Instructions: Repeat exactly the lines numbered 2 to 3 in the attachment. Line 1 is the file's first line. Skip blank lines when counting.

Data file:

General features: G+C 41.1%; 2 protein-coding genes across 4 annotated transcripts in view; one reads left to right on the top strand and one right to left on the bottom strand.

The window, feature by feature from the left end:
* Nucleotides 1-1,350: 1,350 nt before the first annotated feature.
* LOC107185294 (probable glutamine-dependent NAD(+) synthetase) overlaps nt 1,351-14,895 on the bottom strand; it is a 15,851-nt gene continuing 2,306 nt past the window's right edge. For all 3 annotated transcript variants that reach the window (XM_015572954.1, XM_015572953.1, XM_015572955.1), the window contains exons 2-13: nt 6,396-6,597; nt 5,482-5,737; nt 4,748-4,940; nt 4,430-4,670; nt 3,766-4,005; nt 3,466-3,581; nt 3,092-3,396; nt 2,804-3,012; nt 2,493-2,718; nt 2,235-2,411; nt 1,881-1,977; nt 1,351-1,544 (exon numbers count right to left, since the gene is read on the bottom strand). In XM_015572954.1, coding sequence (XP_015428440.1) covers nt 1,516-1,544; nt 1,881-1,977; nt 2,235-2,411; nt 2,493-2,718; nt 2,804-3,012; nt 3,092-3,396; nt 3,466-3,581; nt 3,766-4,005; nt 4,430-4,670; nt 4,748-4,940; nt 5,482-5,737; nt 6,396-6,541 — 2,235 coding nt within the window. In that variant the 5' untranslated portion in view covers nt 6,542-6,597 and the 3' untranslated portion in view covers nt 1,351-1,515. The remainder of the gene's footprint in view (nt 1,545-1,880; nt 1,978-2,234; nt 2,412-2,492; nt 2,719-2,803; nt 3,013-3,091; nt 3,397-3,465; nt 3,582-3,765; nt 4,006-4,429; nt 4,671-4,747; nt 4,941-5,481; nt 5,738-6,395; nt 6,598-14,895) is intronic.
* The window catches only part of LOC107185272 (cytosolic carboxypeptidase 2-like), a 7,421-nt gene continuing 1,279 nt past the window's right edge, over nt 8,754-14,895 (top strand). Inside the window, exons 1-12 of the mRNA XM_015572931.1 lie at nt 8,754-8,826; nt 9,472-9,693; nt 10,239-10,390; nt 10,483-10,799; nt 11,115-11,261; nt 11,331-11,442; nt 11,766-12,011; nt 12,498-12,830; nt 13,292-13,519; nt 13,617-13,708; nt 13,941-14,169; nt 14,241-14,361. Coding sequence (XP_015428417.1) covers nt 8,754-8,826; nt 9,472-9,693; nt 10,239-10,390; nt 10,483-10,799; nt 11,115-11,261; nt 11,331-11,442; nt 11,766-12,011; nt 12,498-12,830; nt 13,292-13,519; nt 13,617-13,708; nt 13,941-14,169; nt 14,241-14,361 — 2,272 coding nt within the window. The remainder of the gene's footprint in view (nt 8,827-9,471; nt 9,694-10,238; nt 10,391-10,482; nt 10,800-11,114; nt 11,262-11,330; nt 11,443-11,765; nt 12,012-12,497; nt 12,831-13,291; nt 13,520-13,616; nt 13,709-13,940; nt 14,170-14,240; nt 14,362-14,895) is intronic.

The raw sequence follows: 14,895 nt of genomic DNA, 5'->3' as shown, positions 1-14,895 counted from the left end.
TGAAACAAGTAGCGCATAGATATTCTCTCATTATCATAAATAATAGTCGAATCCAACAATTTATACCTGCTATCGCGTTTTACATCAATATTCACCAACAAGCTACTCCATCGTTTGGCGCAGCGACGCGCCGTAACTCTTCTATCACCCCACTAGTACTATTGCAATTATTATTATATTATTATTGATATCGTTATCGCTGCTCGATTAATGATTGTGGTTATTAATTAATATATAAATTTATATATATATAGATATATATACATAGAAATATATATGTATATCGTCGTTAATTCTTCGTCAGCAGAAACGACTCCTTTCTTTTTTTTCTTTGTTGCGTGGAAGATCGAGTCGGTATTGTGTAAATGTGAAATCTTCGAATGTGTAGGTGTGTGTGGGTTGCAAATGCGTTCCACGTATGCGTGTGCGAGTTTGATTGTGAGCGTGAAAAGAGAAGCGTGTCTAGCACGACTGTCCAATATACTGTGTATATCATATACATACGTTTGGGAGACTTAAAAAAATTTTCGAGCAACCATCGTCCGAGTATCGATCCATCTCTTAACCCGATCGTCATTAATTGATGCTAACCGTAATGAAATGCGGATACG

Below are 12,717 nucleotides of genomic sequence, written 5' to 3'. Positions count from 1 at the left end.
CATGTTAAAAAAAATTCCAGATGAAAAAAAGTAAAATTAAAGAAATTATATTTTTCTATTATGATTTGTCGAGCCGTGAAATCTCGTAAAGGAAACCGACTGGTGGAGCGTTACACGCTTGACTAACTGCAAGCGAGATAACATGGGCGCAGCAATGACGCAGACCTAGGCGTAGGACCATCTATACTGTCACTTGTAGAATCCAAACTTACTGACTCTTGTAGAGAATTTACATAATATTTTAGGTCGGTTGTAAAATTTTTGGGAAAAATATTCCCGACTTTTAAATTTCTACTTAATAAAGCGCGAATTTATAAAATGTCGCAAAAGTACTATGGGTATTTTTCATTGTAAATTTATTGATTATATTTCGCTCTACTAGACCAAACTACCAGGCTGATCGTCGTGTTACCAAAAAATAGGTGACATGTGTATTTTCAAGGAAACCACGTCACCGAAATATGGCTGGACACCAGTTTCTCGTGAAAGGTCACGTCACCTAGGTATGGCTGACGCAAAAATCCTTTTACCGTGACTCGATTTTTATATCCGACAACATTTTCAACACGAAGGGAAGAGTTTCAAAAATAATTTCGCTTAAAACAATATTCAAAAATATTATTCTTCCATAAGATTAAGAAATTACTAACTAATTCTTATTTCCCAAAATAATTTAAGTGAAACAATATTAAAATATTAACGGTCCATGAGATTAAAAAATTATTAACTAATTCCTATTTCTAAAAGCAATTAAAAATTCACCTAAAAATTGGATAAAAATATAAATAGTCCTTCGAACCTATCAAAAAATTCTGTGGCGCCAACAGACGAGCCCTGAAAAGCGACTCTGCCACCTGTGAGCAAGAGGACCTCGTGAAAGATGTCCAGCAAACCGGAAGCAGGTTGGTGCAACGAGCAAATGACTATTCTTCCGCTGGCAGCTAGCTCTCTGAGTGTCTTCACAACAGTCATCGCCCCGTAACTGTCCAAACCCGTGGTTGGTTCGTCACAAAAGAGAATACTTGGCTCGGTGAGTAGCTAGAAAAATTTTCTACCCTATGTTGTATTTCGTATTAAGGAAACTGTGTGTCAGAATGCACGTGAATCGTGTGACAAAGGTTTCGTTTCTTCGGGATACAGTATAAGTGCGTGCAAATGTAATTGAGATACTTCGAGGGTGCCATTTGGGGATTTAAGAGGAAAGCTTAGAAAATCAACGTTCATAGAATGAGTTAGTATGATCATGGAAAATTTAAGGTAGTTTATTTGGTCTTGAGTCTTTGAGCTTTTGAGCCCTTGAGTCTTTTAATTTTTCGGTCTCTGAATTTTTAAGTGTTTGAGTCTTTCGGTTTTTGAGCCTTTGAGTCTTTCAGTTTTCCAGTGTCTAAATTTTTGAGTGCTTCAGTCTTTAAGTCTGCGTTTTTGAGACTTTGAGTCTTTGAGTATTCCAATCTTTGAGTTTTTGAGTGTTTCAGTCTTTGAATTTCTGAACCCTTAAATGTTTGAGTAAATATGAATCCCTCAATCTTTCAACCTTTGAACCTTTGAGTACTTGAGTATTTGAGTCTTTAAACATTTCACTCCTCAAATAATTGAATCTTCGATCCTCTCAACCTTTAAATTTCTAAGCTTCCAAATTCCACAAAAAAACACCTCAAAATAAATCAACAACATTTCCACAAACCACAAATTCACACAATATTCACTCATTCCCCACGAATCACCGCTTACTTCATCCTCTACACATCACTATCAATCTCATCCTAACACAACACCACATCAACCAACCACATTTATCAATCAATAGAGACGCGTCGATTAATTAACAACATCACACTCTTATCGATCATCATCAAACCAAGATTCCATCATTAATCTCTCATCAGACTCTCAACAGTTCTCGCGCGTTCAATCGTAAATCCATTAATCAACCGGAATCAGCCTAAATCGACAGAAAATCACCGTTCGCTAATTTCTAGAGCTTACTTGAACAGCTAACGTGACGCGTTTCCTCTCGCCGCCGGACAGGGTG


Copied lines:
The window, feature by feature from the left end:
* Nucleotides 1-1,350: 1,350 nt before the first annotated feature.